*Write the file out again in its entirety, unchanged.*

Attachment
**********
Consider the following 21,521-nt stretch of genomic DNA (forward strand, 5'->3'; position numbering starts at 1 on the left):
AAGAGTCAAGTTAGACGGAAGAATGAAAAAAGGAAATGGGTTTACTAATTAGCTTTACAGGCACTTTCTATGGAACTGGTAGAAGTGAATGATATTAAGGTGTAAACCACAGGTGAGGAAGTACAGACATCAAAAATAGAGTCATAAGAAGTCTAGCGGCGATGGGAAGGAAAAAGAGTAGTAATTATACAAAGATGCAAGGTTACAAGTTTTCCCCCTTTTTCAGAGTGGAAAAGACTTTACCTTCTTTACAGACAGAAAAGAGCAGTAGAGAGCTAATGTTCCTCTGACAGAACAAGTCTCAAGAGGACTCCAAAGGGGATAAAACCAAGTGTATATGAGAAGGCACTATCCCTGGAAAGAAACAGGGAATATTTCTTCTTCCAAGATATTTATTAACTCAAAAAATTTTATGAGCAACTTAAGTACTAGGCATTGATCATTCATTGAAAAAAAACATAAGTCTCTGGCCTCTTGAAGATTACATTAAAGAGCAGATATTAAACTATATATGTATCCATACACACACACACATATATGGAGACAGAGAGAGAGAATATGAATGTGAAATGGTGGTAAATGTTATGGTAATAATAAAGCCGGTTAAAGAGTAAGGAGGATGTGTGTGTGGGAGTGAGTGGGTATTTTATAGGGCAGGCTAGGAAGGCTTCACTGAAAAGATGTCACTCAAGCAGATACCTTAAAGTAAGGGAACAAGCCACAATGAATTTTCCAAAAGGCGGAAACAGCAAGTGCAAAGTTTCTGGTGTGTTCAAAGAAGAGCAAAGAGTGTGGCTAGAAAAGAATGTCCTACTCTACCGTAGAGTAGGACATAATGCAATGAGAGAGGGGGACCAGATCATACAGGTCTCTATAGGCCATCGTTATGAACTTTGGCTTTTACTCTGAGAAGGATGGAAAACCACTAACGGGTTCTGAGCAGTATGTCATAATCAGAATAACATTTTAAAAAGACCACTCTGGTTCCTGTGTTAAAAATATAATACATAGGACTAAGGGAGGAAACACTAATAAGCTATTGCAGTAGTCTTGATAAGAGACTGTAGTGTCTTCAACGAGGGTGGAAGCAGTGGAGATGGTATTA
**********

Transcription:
Consider the following 21,521-nt stretch of genomic DNA (forward strand, 5'->3'; position numbering starts at 1 on the left):
AAGAGTCAAGTTAGACGGAAGAATGAAAAAAGGAAATGGGTTTACTAATTAGCTTTACAGGCACTTTCTATGGAACTGGTAGAAGTGAATGATATTAAGGTGTAAACCACAGGTGAGGAAGTACAGACATCAAAAATAGAGTCATAAGAAGTCTAGCGGCGATGGGAAGGAAAAAGAGTAGTAATTATACAAAGATGCAAGGTTACAAGTTTTCCCCCTTTTTCAGAGTGGAAAAGACTTTACCTTCTTTACAGACAGAAAAGAGCAGTAGAGAGCTAATGTTCCTCTGACAGAACAAGTCTCAAGAGGACTCCAAAGGGGATAAAACCAAGTGTATATGAGAAGGCACTATCCCTGGAAAGAAACAGGGAATATTTCTTCTTCCAAGATATTTATTAACTCAAAAAATTTTATGAGCAACTTAAGTACTAGGCATTGATCATTCATTGAAAAAAAACATAAGTCTCTGGCCTCTTGAAGATTACATTAAAGAGCAGATATTAAACTATATATGTATCCATACACACACACACATATATGGAGACAGAGAGAGAGAATATGAATGTGAAATGGTGGTAAATGTTATGGTAATAATAAAGCCGGTTAAAGAGTAAGGAGGATGTGTGTGTGGGAGTGAGTGGGTATTTTATAGGGCAGGCTAGGAAGGCTTCACTGAAAAGATGTCACTCAAGCAGATACCTTAAAGTAAGGGAACAAGCCACAATGAATTTTCCAAAAGGCGGAAACAGCAAGTGCAAAGTTTCTGGTGTGTTCAAAGAAGAGCAAAGAGTGTGGCTAGAAAAGAATGTCCTACTCTACCGTAGAGTAGGACATAATGCAATGAGAGAGGGGGACCAGATCATACAGGTCTCTATAGGCCATCGTTATGAACTTTGGCTTTTACTCTGAGAAGGATGGAAAACCACTAACGGGTTCTGAGCAGTATGTCATAATCAGAATAACATTTTAAAAAGACCACTCTGGTTCCTGTGTTAAAAATATAATACATAGGACTAAGGGAGGAAACACTAATAAGCTATTGCAGTAGTCTTGATAAGAGACTGTAGTGTCTTCAACGAGGGTGGAAGCAGTGGAGATGGTATTA